Many news sources have reported the results in an accurate, measured way. However, The Daily Telegraph’s account has been somewhat overcooked, as the study did not look at the impact of factors such as frying with other types of fats, reusing oils several times (as is the case in most fast food outlets), or consuming fried snacks high in salt, sugar or calories.

Where did the story come from?
The study was carried out by a collaboration of researchers from Spanish universities and other health organisations based in Spain. It was funded by Spain’s FIS Fund for Health Research and published in the peer-reviewed British Medical Journal.

Media reports were generally balanced, with many making the point that the study was primarily concerned with a Mediterranean diet containing olive oil, which is typically very different from the dietary patterns in the UK. This limits how relevant this study is to the UK population. Many news sources also rightly warn against assuming that the study results suggested that consuming large amounts of fried foods is not harmful. The Telegraph included a picture of a full English breakfast, which is not a recognised part of a Mediterranean dietary pattern.

What kind of research was this?
This prospective cohort study investigated the association between people’s consumption of fried foods and their risk of experiencing coronary heart disease events such as heart attacks and heart pain (angina) which require surgery. It was conducted in a Spanish population.
Previous research has shown fried foods have been associated with high blood pressure, obesity and low levels of ‘good’ cholesterol (high-density lipoproteins or HDL cholesterol). However, existing studies into the association of fried food and coronary heart disease provided mixed results, the authors report.

When food is fried the nutritional content changes; water is lost and fat is absorbed, increasing the calorie content of the food. During frying, the oils also deteriorate and change into other forms, especially when reused, as is often the case in fried fast food outlets. This process leads to a loss of unsaturated fats and an increase in harmful trans fats.
A prospective cohort study is a good way of investigating whether fried foods are linked to heart disease because you can be sure the consumption of the food occurred before the development of the disease. However, the limitation is that you cannot be certain that fried foods caused a disease because its development may be influenced by numerous other factors, some measured in the research and some not.

The best type of study to definitively assess this link would be a large randomised controlled trial, providing it could be performed ethically. However, given the cost and complexity of such a task, this approach may ultimately be impractical.

What did the research involve?
The participants were Spaniards enrolled in a research project called the European Prospective Investigation into Cancer and Nutrition (the EPIC-Spain cohort). The analysed cohort consisted of 40,757 adults aged between 29 and 69 who were recruited between 1992 and 1996. They were followed up for an average of 11 years to see what diseases they developed and what they died of.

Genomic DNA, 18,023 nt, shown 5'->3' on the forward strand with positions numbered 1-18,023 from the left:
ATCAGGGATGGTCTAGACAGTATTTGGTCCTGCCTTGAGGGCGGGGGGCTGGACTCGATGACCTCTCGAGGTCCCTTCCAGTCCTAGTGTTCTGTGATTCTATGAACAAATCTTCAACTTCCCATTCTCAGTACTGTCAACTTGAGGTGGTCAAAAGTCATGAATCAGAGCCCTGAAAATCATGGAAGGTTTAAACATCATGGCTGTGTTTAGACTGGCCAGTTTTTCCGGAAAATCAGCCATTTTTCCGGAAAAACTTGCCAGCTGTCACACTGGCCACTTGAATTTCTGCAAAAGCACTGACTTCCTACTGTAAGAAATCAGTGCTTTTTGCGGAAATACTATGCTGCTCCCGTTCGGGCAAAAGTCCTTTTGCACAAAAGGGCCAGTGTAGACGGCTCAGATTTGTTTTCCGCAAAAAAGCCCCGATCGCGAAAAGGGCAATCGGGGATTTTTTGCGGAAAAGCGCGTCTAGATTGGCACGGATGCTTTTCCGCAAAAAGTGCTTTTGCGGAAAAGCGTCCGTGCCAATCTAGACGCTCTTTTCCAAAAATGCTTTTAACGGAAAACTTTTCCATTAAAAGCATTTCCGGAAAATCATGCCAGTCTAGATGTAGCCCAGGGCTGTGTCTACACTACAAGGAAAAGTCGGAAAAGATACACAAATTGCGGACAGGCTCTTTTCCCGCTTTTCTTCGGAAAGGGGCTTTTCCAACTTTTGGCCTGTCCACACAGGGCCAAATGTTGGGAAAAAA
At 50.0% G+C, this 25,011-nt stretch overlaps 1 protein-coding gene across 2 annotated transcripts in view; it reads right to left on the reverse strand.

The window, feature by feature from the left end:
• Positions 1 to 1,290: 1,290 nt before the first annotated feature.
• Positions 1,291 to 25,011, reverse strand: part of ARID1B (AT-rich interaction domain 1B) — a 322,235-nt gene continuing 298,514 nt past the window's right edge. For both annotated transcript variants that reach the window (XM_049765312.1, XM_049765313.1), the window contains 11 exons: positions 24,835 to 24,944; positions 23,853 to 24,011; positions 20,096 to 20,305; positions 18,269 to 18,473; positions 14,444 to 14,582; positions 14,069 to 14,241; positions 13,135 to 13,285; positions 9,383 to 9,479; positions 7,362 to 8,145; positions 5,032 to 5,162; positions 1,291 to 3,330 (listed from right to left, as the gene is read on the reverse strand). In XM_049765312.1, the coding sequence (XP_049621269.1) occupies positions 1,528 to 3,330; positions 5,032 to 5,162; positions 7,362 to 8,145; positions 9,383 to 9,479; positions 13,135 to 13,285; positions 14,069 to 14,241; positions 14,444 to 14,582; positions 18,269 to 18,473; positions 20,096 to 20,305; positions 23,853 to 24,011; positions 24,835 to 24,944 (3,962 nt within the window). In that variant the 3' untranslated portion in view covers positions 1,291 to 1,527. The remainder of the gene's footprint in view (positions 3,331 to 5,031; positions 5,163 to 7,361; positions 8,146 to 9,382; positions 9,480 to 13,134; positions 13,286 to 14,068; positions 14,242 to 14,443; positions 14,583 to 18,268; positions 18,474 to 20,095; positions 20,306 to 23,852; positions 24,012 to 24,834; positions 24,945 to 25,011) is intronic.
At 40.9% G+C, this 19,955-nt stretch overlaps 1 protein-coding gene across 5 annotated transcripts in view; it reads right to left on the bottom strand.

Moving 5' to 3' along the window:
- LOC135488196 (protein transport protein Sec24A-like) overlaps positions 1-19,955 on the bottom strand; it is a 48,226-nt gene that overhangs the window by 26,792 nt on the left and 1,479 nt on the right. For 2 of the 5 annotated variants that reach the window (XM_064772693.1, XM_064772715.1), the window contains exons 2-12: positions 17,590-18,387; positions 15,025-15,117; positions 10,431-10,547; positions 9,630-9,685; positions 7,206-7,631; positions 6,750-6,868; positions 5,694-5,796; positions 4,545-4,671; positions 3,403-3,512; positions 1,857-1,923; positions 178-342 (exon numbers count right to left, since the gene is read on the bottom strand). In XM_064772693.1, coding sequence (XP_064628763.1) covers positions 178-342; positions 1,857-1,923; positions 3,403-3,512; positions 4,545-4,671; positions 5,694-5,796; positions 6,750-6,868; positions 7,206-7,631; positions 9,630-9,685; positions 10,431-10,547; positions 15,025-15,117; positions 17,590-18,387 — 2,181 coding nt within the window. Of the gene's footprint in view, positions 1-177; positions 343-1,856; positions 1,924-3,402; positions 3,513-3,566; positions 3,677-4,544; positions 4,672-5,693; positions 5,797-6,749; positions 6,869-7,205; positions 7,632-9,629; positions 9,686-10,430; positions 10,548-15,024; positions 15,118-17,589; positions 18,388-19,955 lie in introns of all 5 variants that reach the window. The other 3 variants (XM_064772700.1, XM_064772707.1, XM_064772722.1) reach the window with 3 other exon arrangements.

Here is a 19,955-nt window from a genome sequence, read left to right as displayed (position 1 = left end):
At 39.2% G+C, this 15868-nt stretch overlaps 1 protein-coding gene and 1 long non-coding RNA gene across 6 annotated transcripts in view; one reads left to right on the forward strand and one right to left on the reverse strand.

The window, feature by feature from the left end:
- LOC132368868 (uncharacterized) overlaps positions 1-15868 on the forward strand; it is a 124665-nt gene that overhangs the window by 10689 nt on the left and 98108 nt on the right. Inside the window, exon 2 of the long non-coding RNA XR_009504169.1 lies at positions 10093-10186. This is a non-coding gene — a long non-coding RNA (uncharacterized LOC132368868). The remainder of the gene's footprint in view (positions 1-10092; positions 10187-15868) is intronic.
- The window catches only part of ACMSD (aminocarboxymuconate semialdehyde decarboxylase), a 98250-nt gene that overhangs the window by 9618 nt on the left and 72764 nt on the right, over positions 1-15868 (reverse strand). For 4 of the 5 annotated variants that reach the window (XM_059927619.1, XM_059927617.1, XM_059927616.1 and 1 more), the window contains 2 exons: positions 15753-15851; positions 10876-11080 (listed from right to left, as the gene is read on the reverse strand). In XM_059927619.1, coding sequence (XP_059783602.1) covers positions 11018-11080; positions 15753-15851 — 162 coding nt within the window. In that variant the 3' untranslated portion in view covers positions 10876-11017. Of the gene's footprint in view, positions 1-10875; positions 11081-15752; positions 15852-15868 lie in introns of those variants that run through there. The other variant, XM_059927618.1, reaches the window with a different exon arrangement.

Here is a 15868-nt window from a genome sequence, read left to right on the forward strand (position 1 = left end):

When enrolled, participants were asked by trained interviewers to complete a questionnaire about the food they consumed over a typical week during the previous 12 months. Only foods consumed at least twice a month were recorded. 

The study’s authors report that this method had previously been shown to be accurate (validated) at assessing the diet of Spanish people. The type of oil used for frying (olive oil versus sunflower oil or other vegetable oils) was recorded and then checked again after two years. No further information on diet was collected at a later date.

At enrolment, the researchers also recorded non-dietary variables. These included demographic variables such as age and sex as well as educational level, body mass index (BMI), smoking and physical activity levels. Participants were also asked if they had coronary heart disease, diabetes, high blood pressure, cancer or angina or had experienced a heart attack or stroke in the past.
For the analysis, people were divided into four groups depending on their level of fried food consumption. The researchers specifically analysed how consuming fried food was linked to the chance of having a coronary heart disease event and dying from any cause (known as all-cause mortality) and how these varied for the four groups.

The analysis was adjusted for a large number of factors, including energy intake, educational level, smoking and physical activity. This statistical technique aims to minimise the effect these external factors have on the association of interest, in this case between fried food and heart disease.

What were the basic results?
An average of 138g of fried food was consumed daily, including 14g of oil used for frying. About 7% of the total amount of food consumed was fried. Of the total amount of fried food consumed, 24% (34g/day) was fish, 22% (31g/day) meat, 21% (30g/day) potatoes, and 11% (15g/day) eggs. Almost two thirds (62%) of participants used olive oil for frying, the rest used sunflower oil or other vegetable oils.